Rocky and his staff have learned from experience that the lessons a couple learns relationally concerning the issues of roles and patterns of communicating will be established in the first two years. They try to help couples learn healthy modes of communicating in order to build strong families from the beginning.

"I want to understand what it means to build strong families," says Rocky. "How do we encourage husbands and wives in their relationship to one another and how do we equip parents to disciple and worship with their families in their homes? Worship happens in the home first. We have a class right now in family worship and how to have a family altar. "

"One of Rocky's most dynamic attributes is his love for young couples," says Bryan Nearn, an elder who serves as Rocky's mentor. "His mission is to work with men and bring families closer together. He and Tracy try to serve as role models for couples to point out practically how they can bring Scriptural truth to bear in their lives.

Rocky has also been given freedom to begin a new, less formal worship service on Sunday evening. He leads the worship and preaches. From a small group of thirty senior members, the service now averages about 300. People love the praise songs, testimonies, practical biblical teaching, occasional dramas, and healing service. All ages are represented; they regularly involve the youth every month and the seniors still come--in fact Rocky's biggest fan is an 87-year-old lady who sits on the second row each Sunday. The service continues to grow, and the plan is to involve more and more people, along with more corporate prayer.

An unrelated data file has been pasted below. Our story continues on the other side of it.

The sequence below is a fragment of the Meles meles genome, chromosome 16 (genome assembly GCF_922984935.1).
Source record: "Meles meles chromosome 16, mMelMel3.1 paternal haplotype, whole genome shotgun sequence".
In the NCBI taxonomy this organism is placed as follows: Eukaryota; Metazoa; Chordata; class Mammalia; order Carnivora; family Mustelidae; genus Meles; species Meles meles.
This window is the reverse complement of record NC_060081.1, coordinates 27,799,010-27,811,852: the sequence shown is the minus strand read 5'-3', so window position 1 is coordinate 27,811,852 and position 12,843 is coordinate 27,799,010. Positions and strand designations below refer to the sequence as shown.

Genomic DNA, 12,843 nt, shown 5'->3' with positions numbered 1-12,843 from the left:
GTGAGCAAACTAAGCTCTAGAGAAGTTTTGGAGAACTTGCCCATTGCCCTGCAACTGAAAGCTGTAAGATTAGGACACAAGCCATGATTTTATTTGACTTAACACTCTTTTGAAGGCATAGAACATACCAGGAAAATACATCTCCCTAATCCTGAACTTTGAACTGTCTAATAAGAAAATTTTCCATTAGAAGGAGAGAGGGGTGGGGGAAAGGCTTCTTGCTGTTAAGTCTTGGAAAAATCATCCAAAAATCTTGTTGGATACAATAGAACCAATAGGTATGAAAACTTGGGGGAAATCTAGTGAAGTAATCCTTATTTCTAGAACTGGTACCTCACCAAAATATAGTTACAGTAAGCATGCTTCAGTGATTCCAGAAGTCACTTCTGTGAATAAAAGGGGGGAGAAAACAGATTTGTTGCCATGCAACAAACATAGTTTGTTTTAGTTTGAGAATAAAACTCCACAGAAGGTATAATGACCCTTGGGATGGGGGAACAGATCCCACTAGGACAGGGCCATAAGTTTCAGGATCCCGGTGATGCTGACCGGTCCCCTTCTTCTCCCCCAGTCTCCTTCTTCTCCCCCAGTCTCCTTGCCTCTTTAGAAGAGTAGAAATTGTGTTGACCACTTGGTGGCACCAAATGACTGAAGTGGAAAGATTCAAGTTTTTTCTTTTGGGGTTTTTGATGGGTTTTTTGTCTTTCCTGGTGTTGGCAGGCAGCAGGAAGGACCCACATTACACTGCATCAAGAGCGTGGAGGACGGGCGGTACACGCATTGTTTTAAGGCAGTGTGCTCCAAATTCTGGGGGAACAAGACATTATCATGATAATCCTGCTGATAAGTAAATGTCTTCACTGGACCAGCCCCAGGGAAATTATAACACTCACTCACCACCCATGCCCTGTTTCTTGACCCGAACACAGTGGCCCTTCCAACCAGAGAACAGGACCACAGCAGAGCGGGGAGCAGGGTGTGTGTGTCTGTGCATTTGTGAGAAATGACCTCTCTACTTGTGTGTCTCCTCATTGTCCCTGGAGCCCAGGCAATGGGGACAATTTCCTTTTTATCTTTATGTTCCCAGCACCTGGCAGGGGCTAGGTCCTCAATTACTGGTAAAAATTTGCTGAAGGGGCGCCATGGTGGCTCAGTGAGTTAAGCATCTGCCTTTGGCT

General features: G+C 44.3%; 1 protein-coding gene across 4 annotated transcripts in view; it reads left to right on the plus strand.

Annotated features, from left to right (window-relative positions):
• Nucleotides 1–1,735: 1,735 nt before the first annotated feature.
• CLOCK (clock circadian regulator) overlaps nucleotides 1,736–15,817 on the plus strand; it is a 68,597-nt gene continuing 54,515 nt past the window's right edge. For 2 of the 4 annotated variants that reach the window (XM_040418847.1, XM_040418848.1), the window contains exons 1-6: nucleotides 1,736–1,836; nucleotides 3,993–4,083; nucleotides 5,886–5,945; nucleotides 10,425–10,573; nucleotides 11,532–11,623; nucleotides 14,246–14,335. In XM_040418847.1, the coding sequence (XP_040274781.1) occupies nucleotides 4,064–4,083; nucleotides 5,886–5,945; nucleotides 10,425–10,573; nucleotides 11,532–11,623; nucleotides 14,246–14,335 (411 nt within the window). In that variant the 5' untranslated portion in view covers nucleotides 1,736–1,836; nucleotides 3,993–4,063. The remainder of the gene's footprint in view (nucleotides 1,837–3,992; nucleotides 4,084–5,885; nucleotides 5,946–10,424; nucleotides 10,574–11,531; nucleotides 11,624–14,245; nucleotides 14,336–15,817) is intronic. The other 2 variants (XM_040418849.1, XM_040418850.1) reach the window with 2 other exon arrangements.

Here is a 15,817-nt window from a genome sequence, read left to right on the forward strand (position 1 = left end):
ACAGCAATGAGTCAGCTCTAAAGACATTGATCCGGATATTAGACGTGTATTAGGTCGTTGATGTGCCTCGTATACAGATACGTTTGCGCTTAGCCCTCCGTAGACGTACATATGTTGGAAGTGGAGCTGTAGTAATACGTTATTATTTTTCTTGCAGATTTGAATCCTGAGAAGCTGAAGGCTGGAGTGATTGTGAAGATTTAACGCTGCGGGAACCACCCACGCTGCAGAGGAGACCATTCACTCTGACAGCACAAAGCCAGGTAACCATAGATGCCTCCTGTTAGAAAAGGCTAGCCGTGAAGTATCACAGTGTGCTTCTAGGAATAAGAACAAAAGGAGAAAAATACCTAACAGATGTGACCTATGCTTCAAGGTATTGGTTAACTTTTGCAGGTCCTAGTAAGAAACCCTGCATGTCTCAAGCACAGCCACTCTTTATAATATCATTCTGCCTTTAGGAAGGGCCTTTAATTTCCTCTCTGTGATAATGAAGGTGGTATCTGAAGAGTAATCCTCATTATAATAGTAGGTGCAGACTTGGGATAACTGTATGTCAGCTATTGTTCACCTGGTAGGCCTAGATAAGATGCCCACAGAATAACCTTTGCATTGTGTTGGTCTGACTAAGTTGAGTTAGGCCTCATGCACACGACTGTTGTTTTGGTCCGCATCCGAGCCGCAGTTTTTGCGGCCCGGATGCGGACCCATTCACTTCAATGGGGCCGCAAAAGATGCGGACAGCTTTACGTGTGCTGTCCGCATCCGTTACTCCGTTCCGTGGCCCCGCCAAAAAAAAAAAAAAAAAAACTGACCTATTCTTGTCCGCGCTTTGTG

Rocky is extremely happy to be where God wants him, working on a team with fellow Christian brothers and sisters. "I am extremely practical and highly relational," he confesses. "People often sideline my study time because I like to deal with them so much. But I’m striving to be more diligent as a student of God’s Word. "

"When I think of my past, those dark days during college, and then put on my black robe to preach in a church like Second Presbyterian, I can't help but ask, "Isn't God overwhelmingly good?"

Does Your Church Want to Build A Family Ministry?

Over the years, the staff at Second Presbyterian have discovered several methods for building a strong family ministry. Below are a few tips they have learned.

  1. Family Ministry is not defined by new programs or more family activities. It is a philosophy that building strong families is a top priority for your church.
  2. Survey families in your congregation. How many traditional nuclear families are touched by the ministry of your church? What are their needs and are we helping to meet them?
  3. Develop a shared philosophy of ministry. From children, youth, college and young adults, to young and mature married couples be sure there is a unified vision for building the family.
  4. Offer regular teaching in the areas of family worship, marriage enrichment, child rearing, and communication.
  5. Develop a mentoring ministry. As older men commit to younger men, as older women pour their lives into younger women, and as mature couples work with newlyweds, real life change occurs. Mentoring provides a level of accountability and equipping that is unmatched in any large group setting.
  6. Focus your best energy on newly married couples. We call it our "Divorce Prevention Ministry." Utilize effective premarital counseling, attractive Sunday School classes, and couple mentoring. This contributes to building strong patterns for spiritual growth and communication within the first years of married life.

Rocky and his staff would be glad to help any church desiring to expand their family ministry. For more information, contact Rocky at 901-452-6377 or write him at Second Presbyterian Church, 4055 Poplar Avenue, Memphis, Tennessee 38111.

RTS wordmarkReformed Quarterly, Volume 17, Issue 1
Reformed Theological Seminary
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Last updated 4-2-2002.